Mathematics and Joint Schools
BA/MMath Mathematics (and joint schools degrees)
Penrose tiling outside the bar at Wadham College
Average intake at Wadham: 10 (including joint schools)
The College's mathematical community is very lively and is one of the largest in the University. Maths can be combined with Computer Science, Statistics and Philosophy at Wadham.
We will encourage you to ask questions and find solutions for yourself. We will begin by teaching you careful definitions so that you can construct theorems and proofs. Above all, mathematics is a logical subject, and you will need to think mathematically, arguing clearly and concisely as you solve problems. For some of you, this way of thinking or solving problems will be your goal. Others will want to see what else can be discovered. Either way, it is a subject to be enjoyed.
Maths at Wadham College
The Oxford mathematics courses combine university lectures with college tutorials and classes run by the department (the Mathematical Institute).
Tutorials are used particularly in the early years of the course and allow for individual support from experienced mathematicians. Tutors not only help their pupils to make the transition from school mathematics to the deeper exploration of ideas that they meet at degree level, but also provide guidance on the different pathways through the three- and four-year courses at Oxford and on wider matters. In the third (and fourth) year, teaching is centred on the Mathematical Institute, where lectures are given on a huge range of specialist topics in diverse areas of pure and applied mathematics.
Wadham has had numerous students who went on to successful careers in mathematics, such as Sam Howison (formerly chairman of the Mathematical Institute) and Marcus Du Sautoy (the Simonyi Professors for the Public Understanding of Science since 2008, when Richard Dawkins retired from the position). Andrew Hodges, a former tutorial fellow, who taught at Wadham between 1986-2016, authored the best-selling "Alan Turing: The Enigma" and "One to Nine".
Wadham Mathematicians of note
Wadham College has a strong tradition in mathematics. The Royal Society had its genesis in meetings held in Wadham and was instrumental in establishing England's mathematical reputation during the seventeenth and eighteenth centuries. One of the key protagonists of the time was Sir Christopher Wren (1632-1723), a leading mathematician who is also well known today for his architectural work (More).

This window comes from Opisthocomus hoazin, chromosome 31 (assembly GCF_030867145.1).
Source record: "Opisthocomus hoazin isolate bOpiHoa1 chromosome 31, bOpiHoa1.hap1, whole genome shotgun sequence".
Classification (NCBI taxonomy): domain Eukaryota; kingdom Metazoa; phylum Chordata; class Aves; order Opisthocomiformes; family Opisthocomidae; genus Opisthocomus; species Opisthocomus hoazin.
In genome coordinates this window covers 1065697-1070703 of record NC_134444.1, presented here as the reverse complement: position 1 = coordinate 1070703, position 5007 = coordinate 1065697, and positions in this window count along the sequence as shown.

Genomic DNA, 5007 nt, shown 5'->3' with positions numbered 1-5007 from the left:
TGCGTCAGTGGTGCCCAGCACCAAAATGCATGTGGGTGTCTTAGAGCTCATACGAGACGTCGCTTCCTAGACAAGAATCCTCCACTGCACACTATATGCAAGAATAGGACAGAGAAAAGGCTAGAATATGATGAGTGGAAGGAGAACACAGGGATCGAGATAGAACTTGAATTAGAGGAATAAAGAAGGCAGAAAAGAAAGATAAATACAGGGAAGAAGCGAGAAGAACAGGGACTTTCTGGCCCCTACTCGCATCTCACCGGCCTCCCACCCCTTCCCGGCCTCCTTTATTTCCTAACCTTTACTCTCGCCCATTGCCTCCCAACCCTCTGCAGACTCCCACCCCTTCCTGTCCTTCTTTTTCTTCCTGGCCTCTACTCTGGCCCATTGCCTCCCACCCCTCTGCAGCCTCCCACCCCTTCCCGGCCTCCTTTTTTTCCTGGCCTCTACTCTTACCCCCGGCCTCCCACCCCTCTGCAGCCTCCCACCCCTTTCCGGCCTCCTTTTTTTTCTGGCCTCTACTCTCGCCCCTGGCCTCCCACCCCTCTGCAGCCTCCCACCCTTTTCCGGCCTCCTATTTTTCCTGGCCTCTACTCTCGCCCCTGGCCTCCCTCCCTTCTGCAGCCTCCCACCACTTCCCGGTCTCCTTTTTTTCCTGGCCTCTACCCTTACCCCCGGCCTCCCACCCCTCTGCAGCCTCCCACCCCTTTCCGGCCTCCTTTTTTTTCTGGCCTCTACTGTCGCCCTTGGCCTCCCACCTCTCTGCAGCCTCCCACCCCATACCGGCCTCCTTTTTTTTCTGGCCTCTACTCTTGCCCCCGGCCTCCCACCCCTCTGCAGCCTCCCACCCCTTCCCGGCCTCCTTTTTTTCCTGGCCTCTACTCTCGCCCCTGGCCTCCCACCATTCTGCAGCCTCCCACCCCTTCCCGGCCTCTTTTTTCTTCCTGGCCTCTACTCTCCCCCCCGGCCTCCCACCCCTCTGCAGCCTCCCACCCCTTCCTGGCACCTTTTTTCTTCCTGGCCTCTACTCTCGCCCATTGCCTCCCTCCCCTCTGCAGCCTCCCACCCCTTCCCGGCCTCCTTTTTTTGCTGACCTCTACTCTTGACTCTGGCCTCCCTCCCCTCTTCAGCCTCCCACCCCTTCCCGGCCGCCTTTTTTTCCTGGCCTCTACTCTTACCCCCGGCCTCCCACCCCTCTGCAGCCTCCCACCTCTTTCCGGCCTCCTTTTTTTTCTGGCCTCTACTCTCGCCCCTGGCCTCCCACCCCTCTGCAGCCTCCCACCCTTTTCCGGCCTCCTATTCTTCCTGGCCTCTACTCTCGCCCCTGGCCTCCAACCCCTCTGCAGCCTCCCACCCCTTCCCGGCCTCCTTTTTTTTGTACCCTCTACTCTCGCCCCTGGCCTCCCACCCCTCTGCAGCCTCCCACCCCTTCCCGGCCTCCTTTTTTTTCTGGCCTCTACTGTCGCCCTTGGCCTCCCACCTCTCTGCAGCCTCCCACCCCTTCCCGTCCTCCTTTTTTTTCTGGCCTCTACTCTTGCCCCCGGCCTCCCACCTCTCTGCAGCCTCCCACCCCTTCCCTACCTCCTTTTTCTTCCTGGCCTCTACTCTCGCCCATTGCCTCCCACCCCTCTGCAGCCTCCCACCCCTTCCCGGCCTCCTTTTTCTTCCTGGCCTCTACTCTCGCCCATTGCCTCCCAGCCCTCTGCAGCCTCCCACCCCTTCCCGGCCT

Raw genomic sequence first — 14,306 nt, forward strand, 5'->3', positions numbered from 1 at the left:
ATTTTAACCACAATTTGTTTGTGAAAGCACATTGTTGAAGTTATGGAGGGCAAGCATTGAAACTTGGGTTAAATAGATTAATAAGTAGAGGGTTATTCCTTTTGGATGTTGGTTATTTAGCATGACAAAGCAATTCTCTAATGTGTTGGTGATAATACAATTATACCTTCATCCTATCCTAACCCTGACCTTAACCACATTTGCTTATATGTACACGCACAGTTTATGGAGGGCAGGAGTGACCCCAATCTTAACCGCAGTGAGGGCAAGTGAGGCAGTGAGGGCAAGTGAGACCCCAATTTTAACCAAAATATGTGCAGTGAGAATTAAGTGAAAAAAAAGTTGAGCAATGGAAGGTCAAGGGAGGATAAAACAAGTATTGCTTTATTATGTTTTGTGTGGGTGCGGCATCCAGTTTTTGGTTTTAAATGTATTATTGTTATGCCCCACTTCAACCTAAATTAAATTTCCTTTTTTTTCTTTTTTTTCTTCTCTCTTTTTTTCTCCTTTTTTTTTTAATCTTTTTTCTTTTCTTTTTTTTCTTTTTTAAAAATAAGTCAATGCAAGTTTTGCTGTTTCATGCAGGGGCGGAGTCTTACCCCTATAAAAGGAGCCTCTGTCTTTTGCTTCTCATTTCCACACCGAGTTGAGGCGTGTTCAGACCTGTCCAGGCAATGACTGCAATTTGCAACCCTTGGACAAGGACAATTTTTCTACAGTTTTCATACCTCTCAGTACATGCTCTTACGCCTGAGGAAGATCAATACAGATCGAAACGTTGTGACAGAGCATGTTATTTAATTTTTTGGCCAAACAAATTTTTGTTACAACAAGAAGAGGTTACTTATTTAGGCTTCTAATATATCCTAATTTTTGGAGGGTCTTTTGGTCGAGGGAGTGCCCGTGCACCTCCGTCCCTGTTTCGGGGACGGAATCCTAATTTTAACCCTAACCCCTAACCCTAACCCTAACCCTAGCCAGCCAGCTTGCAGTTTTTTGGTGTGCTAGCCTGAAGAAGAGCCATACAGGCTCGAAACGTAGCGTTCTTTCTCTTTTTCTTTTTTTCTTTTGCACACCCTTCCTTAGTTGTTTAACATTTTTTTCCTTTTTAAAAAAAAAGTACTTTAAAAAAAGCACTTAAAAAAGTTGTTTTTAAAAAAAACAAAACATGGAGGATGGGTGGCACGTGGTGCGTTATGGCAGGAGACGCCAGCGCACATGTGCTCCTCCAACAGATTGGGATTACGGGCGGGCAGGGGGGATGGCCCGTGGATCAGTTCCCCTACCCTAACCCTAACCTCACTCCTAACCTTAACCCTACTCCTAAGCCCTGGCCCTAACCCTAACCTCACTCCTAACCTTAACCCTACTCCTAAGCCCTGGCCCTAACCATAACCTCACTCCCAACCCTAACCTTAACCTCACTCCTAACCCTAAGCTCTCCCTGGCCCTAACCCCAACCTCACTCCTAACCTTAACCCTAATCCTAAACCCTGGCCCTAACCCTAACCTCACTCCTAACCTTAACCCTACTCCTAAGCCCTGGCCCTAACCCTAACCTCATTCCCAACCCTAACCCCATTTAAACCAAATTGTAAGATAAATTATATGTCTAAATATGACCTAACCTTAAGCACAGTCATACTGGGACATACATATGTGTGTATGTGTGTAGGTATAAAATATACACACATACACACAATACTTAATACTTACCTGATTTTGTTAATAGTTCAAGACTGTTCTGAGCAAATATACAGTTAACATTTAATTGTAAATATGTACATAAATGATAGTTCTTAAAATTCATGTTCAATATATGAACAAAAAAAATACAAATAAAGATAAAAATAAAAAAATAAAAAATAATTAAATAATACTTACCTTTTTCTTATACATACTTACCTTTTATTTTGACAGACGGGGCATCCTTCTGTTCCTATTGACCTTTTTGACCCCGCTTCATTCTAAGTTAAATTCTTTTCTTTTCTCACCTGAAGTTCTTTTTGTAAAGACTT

The mathematical tradition of Wadham was further strengthened by the association with the Rouse Ball Professorship of Mathematics, established in 1929. This has brought to Wadham a very distinguished list of mathematicians: E. A. Milne (1929-1950); C. A. Coulson (1952-1972); Roger Penrose (1973-1999, currently Emeritus fellow at Wadham); and Philip Candelas (1999-current), a renowned theoretical physicist, notable for his contributions in the field of quantum field theory (QFT) especially the renormalisation of QFT near black holes. He has also made influential contributions both in string theory and in mirror symmetry.
Roger Penrose, the former Rouse Ball Professor, is known for his influential work in mathematical physics, in particular for his contributions to general relativity and cosmology. He has received a number of prizes and awards, most recently the 2020 Nobel Prize in Physics, but before this was possibly most well known for his 1988 Wolf Prize for physics, which he shared with Stephen Hawking for their contribution to our understanding of the universe.
A Student's Perspective
Ben, 4th Year Mathematician
'Here at Wadham, taking maths is more about understanding than it is about learning formulae, which makes a big (and welcome) change from school. The first year introduces you to a different way of thinking about maths, starting from first principles and building up a complete picture of everything that you would already take for granted, all upon a solid foundation. The tutors here at Wadham push you to explore new challenging aspects of the work that you're doing, but always make sure that your core understanding is there and that you are enjoying the rich and varied maths on offer. They can always show you how everything fits together, even if to do that they just point you in the right direction and help you find and understand what is there yourself - they don't just tell you the answer, they develop you as mathematicians in doing so.
In the second year the course opens up, giving you the option to begin to specialise or stay broad, with topics ranging from the real-world applications of fluid mechanics to the abstract field of graph theory. By the time you reach the third year, every option is chosen by you, and there are a lot of options (around 40 individual courses), so you have the freedom to focus in on those bits of maths that you love. If you stay on for the final year of the MMATH courses, the spectrum of courses opens up to include over 50 subjects, bringing you up to the forefront of mathematical research and modern techniques. All of this goes on in the friendly tight-knit group of maths students at Wadham, where you'll form a strong bond with fellow students from across the years, meaning that you can always get advice on any aspect of your college life or work from people who've done it before. You'll also be part of the wider Wadham community, which provides a great social environment as well as one that fosters academic achievement, and is always friendly and supportive and bustling with variety of opportunity. Whatever you're looking for, be it the heights of academia or a thriving college community, a degree at Wadham certainly won't disappoint.'